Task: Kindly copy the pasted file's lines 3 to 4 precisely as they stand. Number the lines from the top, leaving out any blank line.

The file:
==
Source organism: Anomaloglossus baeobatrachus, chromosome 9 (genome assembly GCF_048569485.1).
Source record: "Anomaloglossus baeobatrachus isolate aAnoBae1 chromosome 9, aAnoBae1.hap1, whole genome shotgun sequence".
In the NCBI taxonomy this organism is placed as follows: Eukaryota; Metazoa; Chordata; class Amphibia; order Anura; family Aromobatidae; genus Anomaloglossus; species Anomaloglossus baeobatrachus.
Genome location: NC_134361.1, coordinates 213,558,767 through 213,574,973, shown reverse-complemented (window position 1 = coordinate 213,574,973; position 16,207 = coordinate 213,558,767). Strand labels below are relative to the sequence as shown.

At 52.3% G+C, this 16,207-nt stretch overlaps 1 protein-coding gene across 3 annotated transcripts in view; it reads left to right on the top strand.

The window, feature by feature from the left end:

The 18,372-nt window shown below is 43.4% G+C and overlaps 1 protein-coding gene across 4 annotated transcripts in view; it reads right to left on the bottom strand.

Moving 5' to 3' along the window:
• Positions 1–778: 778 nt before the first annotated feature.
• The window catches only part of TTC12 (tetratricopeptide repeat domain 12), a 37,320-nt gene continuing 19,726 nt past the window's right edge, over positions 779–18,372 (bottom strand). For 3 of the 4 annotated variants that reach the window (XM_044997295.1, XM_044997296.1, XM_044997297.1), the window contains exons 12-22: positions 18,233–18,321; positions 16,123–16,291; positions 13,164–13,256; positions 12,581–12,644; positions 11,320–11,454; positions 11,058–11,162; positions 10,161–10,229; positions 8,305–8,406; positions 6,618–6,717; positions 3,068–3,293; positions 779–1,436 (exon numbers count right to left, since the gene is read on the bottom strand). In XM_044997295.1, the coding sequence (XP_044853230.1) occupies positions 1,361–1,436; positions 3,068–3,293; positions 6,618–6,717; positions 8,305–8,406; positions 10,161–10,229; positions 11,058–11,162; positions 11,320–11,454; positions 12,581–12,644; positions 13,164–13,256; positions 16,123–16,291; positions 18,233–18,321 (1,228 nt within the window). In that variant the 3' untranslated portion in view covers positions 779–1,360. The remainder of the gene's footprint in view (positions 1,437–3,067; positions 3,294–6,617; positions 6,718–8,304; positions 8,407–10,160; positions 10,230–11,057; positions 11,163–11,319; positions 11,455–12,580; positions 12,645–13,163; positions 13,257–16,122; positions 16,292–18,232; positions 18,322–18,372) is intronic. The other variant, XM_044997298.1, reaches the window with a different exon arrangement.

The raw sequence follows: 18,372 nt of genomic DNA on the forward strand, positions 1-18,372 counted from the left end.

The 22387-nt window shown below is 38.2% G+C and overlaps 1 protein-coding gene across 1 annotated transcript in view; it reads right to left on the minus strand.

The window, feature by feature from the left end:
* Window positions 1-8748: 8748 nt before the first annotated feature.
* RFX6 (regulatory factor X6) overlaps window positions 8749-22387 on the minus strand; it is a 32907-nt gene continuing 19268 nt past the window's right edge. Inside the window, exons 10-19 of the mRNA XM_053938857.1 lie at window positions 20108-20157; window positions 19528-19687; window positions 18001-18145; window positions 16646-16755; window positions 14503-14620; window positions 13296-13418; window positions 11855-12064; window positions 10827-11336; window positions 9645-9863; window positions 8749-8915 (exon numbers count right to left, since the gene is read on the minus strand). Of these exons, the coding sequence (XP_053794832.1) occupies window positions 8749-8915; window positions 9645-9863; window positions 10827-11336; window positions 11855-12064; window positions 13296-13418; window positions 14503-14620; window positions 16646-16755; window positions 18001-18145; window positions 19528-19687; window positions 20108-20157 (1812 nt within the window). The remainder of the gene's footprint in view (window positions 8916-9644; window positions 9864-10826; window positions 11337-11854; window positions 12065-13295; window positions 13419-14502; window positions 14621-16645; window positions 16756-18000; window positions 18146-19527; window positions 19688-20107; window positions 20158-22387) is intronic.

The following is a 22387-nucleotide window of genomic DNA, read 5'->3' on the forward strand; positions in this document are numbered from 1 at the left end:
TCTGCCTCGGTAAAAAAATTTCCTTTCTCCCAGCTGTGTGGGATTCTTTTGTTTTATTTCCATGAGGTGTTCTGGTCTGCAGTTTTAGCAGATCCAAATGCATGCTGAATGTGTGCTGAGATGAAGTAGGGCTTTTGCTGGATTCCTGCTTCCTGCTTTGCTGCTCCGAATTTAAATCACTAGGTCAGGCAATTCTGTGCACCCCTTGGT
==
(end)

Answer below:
In the NCBI taxonomy this organism is placed as follows: Eukaryota; Metazoa; Chordata; class Amphibia; order Anura; family Aromobatidae; genus Anomaloglossus; species Anomaloglossus baeobatrachus.
Genome location: NC_134361.1, coordinates 213,558,767 through 213,574,973, shown reverse-complemented (window position 1 = coordinate 213,574,973; position 16,207 = coordinate 213,558,767). Strand labels below are relative to the sequence as shown.